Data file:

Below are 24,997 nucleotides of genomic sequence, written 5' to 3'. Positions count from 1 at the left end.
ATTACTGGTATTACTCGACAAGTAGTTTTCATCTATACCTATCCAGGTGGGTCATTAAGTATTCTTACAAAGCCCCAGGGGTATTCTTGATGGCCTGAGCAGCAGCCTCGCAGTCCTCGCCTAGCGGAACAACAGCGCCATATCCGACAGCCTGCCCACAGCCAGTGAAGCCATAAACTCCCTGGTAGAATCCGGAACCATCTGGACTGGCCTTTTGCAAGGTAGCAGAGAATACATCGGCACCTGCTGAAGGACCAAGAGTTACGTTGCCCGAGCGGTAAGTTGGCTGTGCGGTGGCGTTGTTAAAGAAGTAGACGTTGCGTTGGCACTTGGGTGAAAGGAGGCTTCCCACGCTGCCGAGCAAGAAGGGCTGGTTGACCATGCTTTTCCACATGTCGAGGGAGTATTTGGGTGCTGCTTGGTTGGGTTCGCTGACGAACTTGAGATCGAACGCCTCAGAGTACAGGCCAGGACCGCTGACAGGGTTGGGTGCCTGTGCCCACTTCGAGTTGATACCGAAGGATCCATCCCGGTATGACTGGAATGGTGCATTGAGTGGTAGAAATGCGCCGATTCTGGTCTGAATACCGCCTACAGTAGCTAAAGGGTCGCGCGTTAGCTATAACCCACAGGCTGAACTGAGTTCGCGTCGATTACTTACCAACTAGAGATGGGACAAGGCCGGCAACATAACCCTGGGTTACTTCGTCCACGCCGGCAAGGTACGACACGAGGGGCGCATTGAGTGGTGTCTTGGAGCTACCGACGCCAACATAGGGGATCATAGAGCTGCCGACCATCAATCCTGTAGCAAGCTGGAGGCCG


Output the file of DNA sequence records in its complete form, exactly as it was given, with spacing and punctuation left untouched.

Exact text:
Below are 24,997 nucleotides of genomic sequence, written 5' to 3'. Positions count from 1 at the left end.
ATTACTGGTATTACTCGACAAGTAGTTTTCATCTATACCTATCCAGGTGGGTCATTAAGTATTCTTACAAAGCCCCAGGGGTATTCTTGATGGCCTGAGCAGCAGCCTCGCAGTCCTCGCCTAGCGGAACAACAGCGCCATATCCGACAGCCTGCCCACAGCCAGTGAAGCCATAAACTCCCTGGTAGAATCCGGAACCATCTGGACTGGCCTTTTGCAAGGTAGCAGAGAATACATCGGCACCTGCTGAAGGACCAAGAGTTACGTTGCCCGAGCGGTAAGTTGGCTGTGCGGTGGCGTTGTTAAAGAAGTAGACGTTGCGTTGGCACTTGGGTGAAAGGAGGCTTCCCACGCTGCCGAGCAAGAAGGGCTGGTTGACCATGCTTTTCCACATGTCGAGGGAGTATTTGGGTGCTGCTTGGTTGGGTTCGCTGACGAACTTGAGATCGAACGCCTCAGAGTACAGGCCAGGACCGCTGACAGGGTTGGGTGCCTGTGCCCACTTCGAGTTGATACCGAAGGATCCATCCCGGTATGACTGGAATGGTGCATTGAGTGGTAGAAATGCGCCGATTCTGGTCTGAATACCGCCTACAGTAGCTAAAGGGTCGCGCGTTAGCTATAACCCACAGGCTGAACTGAGTTCGCGTCGATTACTTACCAACTAGAGATGGGACAAGGCCGGCAACATAACCCTGGGTTACTTCGTCCACGCCGGCAAGGTACGACACGAGGGGCGCATTGAGTGGTGTCTTGGAGCTACCGACGCCAACATAGGGGATCATAGAGCTGCCGACCATCAATCCTGTAGCAAGCTGGAGGCCG